Oskar Gröning was born on 10 June 1921 in Nienburg, Germany. He joined the Hitler Youth in his early teens, and in 1940, he joined the SS, a military organisation under the Nazi Party, as a volunteer.
In October 1942, Gröning was reassigned from his role in the paymaster’s office to a role in “Inmate Money Administration” at Auschwitz Concentration Camp in Nazi-occupied Poland. Known as the “bookkeeper of Auschwitz”, Gröning’s duties included confiscating money and other valuables from prisoners before sending these items to the main administrative office of the SS headquarters in Berlin, Germany.
It is, however, alleged that in addition to this confiscation of materials, Gröning further destroyed other belongings of prisoners so that new arrivals would not see them. Through these actions, it is alleged that Gröning enabled the Nazi regime to gain economically and carry out further atrocities.
Moreover, it is alleged that Gröning, through his additional duties guarding the possessions of recent arrivals, was aware that many of the arrivals were murdered almost immediately upon arrival if deemed unfit to work.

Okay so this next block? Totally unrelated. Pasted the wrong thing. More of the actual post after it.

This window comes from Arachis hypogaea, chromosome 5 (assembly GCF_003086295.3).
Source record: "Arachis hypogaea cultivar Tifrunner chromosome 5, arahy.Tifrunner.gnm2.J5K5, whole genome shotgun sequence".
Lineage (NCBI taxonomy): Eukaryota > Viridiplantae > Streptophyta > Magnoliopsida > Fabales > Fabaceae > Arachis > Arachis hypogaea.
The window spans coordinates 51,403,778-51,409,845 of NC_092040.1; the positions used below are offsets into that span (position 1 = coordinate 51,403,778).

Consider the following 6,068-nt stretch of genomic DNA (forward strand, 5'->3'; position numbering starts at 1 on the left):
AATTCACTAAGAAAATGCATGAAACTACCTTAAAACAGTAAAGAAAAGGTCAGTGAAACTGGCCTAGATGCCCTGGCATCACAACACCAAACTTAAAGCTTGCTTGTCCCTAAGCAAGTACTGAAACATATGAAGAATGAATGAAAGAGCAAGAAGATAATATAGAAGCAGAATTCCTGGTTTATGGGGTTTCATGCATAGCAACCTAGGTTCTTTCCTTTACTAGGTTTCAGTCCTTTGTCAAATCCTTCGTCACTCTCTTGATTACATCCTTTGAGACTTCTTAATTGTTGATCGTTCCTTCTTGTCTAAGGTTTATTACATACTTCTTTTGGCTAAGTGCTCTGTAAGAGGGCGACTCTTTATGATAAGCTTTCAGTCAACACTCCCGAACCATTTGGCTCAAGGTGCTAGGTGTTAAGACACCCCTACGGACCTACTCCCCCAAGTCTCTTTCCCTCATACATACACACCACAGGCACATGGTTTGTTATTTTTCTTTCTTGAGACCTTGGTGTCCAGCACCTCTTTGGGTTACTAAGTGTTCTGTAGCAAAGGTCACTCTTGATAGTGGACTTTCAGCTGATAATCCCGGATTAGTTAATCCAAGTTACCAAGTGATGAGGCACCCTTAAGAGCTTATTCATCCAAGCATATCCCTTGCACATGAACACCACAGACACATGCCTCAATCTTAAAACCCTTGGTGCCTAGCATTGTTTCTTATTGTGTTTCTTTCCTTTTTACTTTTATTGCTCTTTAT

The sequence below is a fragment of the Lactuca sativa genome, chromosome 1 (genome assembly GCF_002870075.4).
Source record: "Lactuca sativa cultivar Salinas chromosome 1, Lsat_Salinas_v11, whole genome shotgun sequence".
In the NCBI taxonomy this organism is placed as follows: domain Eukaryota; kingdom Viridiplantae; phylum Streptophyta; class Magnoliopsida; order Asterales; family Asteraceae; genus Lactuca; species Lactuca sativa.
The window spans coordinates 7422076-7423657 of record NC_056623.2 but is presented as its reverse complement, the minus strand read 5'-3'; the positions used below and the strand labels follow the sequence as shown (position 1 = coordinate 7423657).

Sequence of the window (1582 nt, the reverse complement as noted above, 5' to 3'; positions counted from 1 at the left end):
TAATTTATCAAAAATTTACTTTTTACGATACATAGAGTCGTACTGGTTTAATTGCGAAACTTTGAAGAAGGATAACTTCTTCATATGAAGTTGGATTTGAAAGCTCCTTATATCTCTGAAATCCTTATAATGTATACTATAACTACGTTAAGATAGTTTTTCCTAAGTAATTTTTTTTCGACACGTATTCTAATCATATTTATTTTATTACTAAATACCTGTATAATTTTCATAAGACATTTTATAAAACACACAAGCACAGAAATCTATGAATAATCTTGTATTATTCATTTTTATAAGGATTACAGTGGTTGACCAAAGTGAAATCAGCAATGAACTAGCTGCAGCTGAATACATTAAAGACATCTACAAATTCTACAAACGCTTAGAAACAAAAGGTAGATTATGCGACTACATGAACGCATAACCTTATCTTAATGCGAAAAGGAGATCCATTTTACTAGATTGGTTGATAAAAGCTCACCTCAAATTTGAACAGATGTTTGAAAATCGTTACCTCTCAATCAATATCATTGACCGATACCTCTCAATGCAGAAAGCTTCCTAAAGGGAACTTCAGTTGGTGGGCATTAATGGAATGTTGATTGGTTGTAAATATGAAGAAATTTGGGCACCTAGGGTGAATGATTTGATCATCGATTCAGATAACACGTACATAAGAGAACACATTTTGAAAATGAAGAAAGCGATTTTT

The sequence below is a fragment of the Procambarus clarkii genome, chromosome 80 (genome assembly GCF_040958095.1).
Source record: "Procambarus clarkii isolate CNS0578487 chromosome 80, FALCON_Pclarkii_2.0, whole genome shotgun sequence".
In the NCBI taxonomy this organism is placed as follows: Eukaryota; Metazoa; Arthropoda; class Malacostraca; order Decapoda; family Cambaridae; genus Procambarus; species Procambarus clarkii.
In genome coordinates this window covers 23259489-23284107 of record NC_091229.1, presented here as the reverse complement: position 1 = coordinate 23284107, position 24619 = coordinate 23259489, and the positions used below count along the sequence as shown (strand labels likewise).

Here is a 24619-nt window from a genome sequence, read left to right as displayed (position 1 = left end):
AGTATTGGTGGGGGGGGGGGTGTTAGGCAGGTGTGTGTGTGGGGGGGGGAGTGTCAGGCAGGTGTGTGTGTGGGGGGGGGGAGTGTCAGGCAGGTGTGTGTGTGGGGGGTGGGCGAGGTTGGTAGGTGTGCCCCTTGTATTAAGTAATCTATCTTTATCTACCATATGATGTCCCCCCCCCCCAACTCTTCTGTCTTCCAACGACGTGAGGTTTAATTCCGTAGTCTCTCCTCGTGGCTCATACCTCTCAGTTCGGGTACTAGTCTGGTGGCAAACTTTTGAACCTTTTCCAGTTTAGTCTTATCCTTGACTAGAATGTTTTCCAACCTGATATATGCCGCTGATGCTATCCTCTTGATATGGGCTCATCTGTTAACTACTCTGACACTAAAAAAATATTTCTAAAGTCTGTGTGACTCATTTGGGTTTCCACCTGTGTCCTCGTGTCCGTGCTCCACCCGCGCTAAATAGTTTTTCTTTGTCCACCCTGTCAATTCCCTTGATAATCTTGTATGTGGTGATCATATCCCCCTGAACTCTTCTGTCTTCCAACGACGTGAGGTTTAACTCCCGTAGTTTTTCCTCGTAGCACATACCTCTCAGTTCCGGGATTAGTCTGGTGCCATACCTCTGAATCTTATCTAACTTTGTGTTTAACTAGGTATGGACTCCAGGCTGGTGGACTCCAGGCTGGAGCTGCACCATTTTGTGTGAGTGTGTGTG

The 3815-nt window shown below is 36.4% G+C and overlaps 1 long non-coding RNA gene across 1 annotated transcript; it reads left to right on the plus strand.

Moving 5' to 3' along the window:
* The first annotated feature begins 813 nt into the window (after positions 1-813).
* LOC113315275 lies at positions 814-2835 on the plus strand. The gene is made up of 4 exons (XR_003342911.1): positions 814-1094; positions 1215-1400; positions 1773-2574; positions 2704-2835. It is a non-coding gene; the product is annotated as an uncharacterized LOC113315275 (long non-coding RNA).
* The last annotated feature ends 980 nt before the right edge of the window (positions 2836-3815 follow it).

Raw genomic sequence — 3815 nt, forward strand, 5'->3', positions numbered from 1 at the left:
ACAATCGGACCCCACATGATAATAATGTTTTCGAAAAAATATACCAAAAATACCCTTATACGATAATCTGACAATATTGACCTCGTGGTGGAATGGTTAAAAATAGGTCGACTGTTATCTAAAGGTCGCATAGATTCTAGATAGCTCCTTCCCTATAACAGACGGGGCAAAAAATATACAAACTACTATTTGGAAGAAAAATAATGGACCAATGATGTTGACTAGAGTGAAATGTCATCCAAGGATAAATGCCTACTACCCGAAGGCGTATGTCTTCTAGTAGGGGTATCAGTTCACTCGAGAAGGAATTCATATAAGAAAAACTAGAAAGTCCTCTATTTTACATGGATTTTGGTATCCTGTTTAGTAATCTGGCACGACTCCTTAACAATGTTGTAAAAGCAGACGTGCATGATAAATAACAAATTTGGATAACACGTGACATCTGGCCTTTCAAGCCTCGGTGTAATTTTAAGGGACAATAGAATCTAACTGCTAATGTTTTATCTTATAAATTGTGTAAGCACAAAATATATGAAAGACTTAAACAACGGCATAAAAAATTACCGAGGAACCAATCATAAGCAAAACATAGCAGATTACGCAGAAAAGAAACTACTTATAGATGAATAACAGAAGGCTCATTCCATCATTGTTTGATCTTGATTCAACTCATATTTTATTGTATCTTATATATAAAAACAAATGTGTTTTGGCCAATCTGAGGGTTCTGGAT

After his service in Auschwitz, he was transferred to the front lines in late 1944 and was captured by British troops after being wounded. Until 1948, Gröning was held in a British prison. After his release, he found a job as a payroll clerk in a glass factory in Lueneberg, Germany. He remained in this position until his retirement in the 1980s.
Gröning’s case attracted attention in 2005 after he appeared in interviews in which he talked about his work in a concentration camp during the war.
Gröning passed away on 9 March 2018 at the age of 96.